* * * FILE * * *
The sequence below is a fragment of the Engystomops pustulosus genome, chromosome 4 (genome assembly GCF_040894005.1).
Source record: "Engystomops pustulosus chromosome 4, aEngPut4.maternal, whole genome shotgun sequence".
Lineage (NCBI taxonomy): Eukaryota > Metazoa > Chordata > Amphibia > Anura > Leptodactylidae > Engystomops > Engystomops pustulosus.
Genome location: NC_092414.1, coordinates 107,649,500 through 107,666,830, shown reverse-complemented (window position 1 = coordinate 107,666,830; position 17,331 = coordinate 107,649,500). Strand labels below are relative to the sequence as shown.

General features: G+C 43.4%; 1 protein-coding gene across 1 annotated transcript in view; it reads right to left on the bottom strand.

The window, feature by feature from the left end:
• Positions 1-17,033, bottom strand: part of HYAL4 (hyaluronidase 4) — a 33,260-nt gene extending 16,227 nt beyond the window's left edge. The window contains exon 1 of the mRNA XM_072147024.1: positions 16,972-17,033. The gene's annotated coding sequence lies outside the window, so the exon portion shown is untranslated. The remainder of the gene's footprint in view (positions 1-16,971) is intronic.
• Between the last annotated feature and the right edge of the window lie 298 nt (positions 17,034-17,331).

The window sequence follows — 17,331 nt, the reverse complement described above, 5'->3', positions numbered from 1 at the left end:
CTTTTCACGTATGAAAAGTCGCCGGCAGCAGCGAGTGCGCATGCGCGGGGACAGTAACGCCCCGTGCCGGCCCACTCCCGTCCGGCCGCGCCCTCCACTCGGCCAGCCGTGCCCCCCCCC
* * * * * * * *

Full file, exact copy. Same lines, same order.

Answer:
The sequence below is a fragment of the Engystomops pustulosus genome, chromosome 4 (genome assembly GCF_040894005.1).
Source record: "Engystomops pustulosus chromosome 4, aEngPut4.maternal, whole genome shotgun sequence".
Lineage (NCBI taxonomy): Eukaryota > Metazoa > Chordata > Amphibia > Anura > Leptodactylidae > Engystomops > Engystomops pustulosus.
Genome location: NC_092414.1, coordinates 107,649,500 through 107,666,830, shown reverse-complemented (window position 1 = coordinate 107,666,830; position 17,331 = coordinate 107,649,500). Strand labels below are relative to the sequence as shown.

General features: G+C 43.4%; 1 protein-coding gene across 1 annotated transcript in view; it reads right to left on the bottom strand.

The window, feature by feature from the left end:
• Positions 1-17,033, bottom strand: part of HYAL4 (hyaluronidase 4) — a 33,260-nt gene extending 16,227 nt beyond the window's left edge. The window contains exon 1 of the mRNA XM_072147024.1: positions 16,972-17,033. The gene's annotated coding sequence lies outside the window, so the exon portion shown is untranslated. The remainder of the gene's footprint in view (positions 1-16,971) is intronic.
• Between the last annotated feature and the right edge of the window lie 298 nt (positions 17,034-17,331).

The window sequence follows — 17,331 nt, the reverse complement described above, 5'->3', positions numbered from 1 at the left end:
CTTTTCACGTATGAAAAGTCGCCGGCAGCAGCGAGTGCGCATGCGCGGGGACAGTAACGCCCCGTGCCGGCCCACTCCCGTCCGGCCGCGCCCTCCACTCGGCCAGCCGTGCCCCCCCCC